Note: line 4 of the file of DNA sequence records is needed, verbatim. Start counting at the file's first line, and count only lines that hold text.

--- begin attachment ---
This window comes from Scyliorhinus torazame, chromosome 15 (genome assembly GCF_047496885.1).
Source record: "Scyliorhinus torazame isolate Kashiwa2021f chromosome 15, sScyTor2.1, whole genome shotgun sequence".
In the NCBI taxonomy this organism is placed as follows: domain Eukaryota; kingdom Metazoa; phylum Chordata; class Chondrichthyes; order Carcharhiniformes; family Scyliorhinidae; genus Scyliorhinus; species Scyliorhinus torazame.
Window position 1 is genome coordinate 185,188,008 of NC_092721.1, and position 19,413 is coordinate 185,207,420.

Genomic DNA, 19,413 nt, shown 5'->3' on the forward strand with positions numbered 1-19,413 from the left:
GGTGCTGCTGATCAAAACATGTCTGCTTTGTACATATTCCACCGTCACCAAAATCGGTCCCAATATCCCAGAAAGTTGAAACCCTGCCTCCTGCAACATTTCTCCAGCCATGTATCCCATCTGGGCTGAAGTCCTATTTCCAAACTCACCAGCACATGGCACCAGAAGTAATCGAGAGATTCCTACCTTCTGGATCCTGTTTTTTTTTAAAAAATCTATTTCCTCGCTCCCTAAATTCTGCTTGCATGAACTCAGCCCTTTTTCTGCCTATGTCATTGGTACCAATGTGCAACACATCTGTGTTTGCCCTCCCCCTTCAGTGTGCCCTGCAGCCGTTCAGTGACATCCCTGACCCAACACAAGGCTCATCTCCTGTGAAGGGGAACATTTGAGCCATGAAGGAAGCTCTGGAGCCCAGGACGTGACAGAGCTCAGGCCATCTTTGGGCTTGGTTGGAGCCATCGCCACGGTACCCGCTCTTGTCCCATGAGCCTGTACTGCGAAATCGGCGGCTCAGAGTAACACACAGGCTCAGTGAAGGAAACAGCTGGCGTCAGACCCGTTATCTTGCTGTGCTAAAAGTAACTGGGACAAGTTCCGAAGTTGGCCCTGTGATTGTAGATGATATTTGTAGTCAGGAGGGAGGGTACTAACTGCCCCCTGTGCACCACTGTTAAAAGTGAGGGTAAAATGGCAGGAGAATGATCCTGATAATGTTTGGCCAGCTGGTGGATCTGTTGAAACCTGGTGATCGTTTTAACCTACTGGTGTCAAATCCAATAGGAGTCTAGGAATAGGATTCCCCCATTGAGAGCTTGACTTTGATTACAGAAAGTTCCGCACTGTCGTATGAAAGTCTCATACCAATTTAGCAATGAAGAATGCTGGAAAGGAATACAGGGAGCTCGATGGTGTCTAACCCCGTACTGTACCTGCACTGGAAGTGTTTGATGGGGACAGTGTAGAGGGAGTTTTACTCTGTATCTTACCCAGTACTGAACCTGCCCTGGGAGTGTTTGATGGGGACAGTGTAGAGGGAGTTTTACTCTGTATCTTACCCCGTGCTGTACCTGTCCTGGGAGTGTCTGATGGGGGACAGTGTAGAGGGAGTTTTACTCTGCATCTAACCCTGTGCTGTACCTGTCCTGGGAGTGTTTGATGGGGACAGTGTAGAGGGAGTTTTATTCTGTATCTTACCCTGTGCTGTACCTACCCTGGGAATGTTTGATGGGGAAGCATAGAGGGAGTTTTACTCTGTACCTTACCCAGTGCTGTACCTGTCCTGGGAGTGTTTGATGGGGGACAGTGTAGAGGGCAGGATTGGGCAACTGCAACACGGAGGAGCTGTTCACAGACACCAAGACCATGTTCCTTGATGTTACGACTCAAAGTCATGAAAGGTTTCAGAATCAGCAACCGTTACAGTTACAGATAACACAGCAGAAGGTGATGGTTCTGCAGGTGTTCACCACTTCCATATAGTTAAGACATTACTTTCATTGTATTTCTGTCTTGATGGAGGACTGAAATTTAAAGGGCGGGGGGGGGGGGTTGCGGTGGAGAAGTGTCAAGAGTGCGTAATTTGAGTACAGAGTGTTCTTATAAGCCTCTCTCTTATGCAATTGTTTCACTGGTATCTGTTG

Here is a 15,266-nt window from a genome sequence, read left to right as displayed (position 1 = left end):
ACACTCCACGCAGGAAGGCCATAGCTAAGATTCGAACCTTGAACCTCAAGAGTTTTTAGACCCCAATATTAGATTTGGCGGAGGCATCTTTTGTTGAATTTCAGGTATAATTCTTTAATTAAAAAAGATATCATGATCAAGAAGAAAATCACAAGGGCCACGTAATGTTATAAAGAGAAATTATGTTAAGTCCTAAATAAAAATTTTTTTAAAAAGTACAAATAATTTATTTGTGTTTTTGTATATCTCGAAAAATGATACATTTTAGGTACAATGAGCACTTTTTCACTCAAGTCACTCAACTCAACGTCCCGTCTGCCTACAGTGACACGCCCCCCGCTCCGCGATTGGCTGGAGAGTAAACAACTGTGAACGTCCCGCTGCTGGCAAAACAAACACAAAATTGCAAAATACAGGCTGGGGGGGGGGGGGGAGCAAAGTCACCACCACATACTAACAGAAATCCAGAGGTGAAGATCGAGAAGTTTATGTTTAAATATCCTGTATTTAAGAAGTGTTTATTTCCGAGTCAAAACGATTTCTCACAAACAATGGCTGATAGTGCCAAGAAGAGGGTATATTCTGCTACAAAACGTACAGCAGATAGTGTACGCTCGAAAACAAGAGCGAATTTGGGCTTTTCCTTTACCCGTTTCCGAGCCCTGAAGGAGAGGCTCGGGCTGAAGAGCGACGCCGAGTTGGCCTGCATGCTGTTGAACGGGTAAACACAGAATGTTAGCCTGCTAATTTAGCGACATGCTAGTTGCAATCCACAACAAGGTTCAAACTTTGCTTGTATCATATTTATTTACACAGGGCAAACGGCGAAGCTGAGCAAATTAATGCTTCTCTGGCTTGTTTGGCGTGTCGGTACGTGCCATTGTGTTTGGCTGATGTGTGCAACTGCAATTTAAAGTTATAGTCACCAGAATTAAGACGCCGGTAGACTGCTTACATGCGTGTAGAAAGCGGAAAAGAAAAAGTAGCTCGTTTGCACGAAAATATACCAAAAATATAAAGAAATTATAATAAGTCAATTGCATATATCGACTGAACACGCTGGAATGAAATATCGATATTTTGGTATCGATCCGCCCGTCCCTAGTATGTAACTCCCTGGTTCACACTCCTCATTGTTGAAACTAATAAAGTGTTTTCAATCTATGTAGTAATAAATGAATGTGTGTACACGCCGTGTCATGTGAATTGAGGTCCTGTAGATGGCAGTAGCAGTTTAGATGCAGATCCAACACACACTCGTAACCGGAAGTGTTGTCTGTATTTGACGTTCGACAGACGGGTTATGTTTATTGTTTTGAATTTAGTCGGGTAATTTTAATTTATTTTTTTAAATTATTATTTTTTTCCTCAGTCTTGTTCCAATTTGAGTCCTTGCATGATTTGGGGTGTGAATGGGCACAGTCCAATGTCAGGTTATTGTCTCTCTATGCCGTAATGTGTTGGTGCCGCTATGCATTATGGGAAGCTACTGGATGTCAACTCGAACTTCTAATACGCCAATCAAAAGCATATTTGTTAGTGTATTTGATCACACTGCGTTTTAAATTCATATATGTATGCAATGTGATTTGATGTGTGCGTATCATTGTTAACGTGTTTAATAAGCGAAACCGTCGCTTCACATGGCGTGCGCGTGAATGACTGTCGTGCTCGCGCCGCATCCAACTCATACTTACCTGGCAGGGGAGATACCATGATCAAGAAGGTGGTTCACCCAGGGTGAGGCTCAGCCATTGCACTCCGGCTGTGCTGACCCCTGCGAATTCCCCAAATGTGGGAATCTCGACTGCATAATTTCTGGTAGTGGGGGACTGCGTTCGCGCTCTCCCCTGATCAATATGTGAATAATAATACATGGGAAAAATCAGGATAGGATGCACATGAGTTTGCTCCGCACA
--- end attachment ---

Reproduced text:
Window position 1 is genome coordinate 185,188,008 of NC_092721.1, and position 19,413 is coordinate 185,207,420.